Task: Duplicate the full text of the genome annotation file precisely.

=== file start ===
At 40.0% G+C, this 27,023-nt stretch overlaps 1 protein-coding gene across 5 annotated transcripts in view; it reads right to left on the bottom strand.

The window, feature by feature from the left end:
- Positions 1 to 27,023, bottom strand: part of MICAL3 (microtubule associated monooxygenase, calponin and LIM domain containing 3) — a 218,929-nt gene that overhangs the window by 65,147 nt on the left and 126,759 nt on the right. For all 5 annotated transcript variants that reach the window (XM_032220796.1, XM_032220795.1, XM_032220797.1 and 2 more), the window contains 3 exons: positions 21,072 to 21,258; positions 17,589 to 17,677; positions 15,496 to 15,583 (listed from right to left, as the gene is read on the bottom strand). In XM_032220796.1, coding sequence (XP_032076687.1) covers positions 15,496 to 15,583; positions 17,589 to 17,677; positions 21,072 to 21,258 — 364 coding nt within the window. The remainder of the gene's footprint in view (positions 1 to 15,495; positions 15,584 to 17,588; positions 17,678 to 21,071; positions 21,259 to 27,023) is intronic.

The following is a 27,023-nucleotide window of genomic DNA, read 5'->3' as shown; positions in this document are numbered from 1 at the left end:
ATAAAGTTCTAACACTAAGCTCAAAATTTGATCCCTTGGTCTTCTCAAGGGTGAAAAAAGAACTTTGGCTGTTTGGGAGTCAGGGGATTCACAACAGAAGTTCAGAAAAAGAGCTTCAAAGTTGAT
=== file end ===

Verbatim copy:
At 40.0% G+C, this 27,023-nt stretch overlaps 1 protein-coding gene across 5 annotated transcripts in view; it reads right to left on the bottom strand.

The window, feature by feature from the left end:
- Positions 1 to 27,023, bottom strand: part of MICAL3 (microtubule associated monooxygenase, calponin and LIM domain containing 3) — a 218,929-nt gene that overhangs the window by 65,147 nt on the left and 126,759 nt on the right. For all 5 annotated transcript variants that reach the window (XM_032220796.1, XM_032220795.1, XM_032220797.1 and 2 more), the window contains 3 exons: positions 21,072 to 21,258; positions 17,589 to 17,677; positions 15,496 to 15,583 (listed from right to left, as the gene is read on the bottom strand). In XM_032220796.1, coding sequence (XP_032076687.1) covers positions 15,496 to 15,583; positions 17,589 to 17,677; positions 21,072 to 21,258 — 364 coding nt within the window. The remainder of the gene's footprint in view (positions 1 to 15,495; positions 15,584 to 17,588; positions 17,678 to 21,071; positions 21,259 to 27,023) is intronic.

The following is a 27,023-nucleotide window of genomic DNA, read 5'->3' as shown; positions in this document are numbered from 1 at the left end:
ATAAAGTTCTAACACTAAGCTCAAAATTTGATCCCTTGGTCTTCTCAAGGGTGAAAAAAGAACTTTGGCTGTTTGGGAGTCAGGGGATTCACAACAGAAGTTCAGAAAAAGAGCTTCAAAGTTGAT